Deputy Lord Mayor, Minister Murphy, Members of Cork City Council, Ladies and Gentleman, good morning.
As we know next year will be a significant year in the decade of centenaries and Cork will be at the centre of our commemorations. Among the other events, we will remember the two Lord Mayors who lost their lives and the terrible destruction caused by the burning of this city in December 1920.
Many events are being planned. I agree with the call made by Senator Colm Burke that it would be appropriate to have a State ceremony to recognise the centrality of events in Cork in 2020 to our national story a century ago.
The winning of Irish freedom, as Terence MacSwiney so beautifully put it, was ‘a deathless dream’. Almost one hundred years on from these events, we need to ask ourselves what does this dream mean in the 21st century now that we have political freedom?
I think it means many things, but for me the most important is ensuring that our citizens have the economic freedom to live their lives and have opportunities to reach their potential.
In some areas we have been successful, with record levels of employment, rising income levels, and falling poverty and deprivation rates and educational attainment.
In other areas, such as housing, we have much more to do. Today’s sod-turning is a significant moment because it makes a statement that goes beyond Cork. It is a statement that affordable homes are being built all across Ireland.
When it comes to housing, some commentators and parties are obsessed with the mechanism of delivery, rather than simply with delivery. Their focus is ideological.
Our focus is different, it’s not on ideology, it’s on delivery. It is to ensure that there is a greater supply of housing: social housing for people on the housing lists; private housing for people who want to buy because most people want to buy their own home; and places available for people to rent. Housing of all forms because that’s what’s needed.
We are beginning to see the results. Every year housing construction is increasing and there is growing evidence of house prices levelling off. More than 20,000 new homes were built in the past year.
Yesterdays numbers from the CSO show a 22% increase in new housing and 80% increase in apartments.
Led by Minister Murphy, the Serviced Sites Fund – the first nationally – has facilitated this major development of affordable homes. It’s a €310 million investment in the future of housing and it will provide crucial infrastructure on public lands, to assist the provision of affordable homes to purchase or rent.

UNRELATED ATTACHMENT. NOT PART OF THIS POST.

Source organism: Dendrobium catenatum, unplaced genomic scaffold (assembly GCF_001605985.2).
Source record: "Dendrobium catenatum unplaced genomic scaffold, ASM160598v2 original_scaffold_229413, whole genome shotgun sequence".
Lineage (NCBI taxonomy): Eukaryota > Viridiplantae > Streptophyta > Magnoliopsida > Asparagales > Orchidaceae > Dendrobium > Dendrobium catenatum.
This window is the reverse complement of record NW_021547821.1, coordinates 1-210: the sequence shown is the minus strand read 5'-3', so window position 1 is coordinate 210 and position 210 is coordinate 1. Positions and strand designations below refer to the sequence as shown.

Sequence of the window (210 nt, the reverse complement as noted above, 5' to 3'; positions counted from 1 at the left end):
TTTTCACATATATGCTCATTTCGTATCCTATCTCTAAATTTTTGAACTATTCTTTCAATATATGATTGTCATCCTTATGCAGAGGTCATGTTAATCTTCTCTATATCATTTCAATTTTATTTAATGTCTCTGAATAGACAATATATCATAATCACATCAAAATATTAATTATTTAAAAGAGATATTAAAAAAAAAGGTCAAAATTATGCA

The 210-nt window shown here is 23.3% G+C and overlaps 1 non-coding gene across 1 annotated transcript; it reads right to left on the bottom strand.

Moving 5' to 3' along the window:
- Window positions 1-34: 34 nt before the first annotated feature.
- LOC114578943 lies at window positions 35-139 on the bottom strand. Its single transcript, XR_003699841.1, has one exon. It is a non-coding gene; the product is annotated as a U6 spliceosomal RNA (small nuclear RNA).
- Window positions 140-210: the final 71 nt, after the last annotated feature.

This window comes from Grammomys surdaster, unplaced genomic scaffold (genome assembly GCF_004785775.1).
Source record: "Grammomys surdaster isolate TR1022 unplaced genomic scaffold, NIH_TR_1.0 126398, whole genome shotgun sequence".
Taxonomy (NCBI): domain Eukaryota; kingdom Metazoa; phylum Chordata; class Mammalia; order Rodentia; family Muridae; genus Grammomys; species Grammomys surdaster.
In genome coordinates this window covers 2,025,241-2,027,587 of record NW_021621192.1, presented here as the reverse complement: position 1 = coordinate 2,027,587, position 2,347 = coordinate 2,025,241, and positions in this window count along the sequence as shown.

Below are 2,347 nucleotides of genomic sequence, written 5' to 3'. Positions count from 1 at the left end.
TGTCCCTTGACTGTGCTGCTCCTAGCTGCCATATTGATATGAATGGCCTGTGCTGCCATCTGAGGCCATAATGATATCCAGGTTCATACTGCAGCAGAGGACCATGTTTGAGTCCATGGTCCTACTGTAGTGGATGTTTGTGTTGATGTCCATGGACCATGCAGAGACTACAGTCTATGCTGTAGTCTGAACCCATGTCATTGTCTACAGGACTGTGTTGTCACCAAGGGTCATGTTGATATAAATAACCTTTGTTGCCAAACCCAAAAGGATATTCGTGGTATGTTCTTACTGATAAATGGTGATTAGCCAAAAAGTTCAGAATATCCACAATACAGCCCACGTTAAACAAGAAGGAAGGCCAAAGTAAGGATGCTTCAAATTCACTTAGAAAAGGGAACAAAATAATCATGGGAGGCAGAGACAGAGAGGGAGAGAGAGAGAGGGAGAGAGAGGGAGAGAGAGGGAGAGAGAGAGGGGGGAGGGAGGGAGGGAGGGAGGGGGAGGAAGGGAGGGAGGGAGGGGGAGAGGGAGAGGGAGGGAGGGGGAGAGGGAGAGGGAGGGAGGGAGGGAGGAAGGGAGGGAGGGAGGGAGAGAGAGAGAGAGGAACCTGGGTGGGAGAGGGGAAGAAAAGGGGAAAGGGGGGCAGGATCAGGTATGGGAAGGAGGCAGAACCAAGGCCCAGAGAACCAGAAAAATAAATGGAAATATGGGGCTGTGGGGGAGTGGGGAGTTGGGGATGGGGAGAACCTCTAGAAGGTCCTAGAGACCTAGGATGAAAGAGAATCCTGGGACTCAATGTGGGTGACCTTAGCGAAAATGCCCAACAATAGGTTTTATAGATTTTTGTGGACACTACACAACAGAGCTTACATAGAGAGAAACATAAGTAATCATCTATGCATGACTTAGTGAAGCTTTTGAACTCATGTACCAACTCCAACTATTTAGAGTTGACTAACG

The homes that will be built here will have one distinguishing feature and it is not cost. It is that they will all be high quality.
Here we will have 116 new homes, where individuals and families will build their own community, become part of existing ones, and grow and prosper.
Just down the road, new affordable houses will be built in Glanmire and Churchfield.
A further 240 homes have also been approved for development in Kinsale, Midleton, Carrigaline and Clonakility.
And the same story will be replicated in towns and villages across Ireland.
Next year, we will invest a further €126 million in the Serviced Sites Fund for affordable housing projects.
We are also bridging the affordability gap by extending the ‘Help to Buy’ Scheme – so we can provide thousands of young people with the opportunity to purchase their first homes. 14,000 people have already benefited from it, that’s 14,000 individuals and families who have been empowered to live their lives and reach their potential.
Over €563 million in funding has been invested in the Rebuilding Ireland Home Loan scheme, something for first-time buyers that has helped over 2,500 people so far – including more than 300 people in Cork with a low interest mortgage.
Renting is a challenge – both here and in other parts of the country.
So we have introduced a series of rental market reforms and Rent Pressure Zones now cover two thirds of tenancies nationwide. We have also introduced planning regulations on short-term lettings.
We further strengthened tenant protections earlier this year - introducing longer notice periods, extending the Rent Pressure Zones out to the end of 2021, and giving powers of sanction to the Residential Tenancies Board.
This is a good time to be living in Cork.
Through Project Ireland 2040 we are investing in new road infrastructure including the M20 Cork Limerick Road, the N22 Ballyvourney Macroom Project, the N8/N25 Dunkettle Interchange and the N28 Cork to Ringaskiddy Road.
And healthcare projects – CUH Paediatric Dept.
With the Urban and Rural Regeneration and Development Funds we are investing in projects like:
- The Cork City Docklands;
- Mallow Town Regeneration;
- Midleton Main Street;
- The Digital Innovation Hub Strategy;
- The Kinsale Library Project; and
Cork Events Centre
Our mission is to renew and strengthen rural communities and help regenerate towns and villages.
People are at the heart of that vision, and it starts with providing affordable homes.
A decade ago, at the height of the crisis it looked like our dream for developing Cork had suffered long-term damage, perhaps even was dead. It has taken some time, but today we have proof that it is still alive and it is thriving.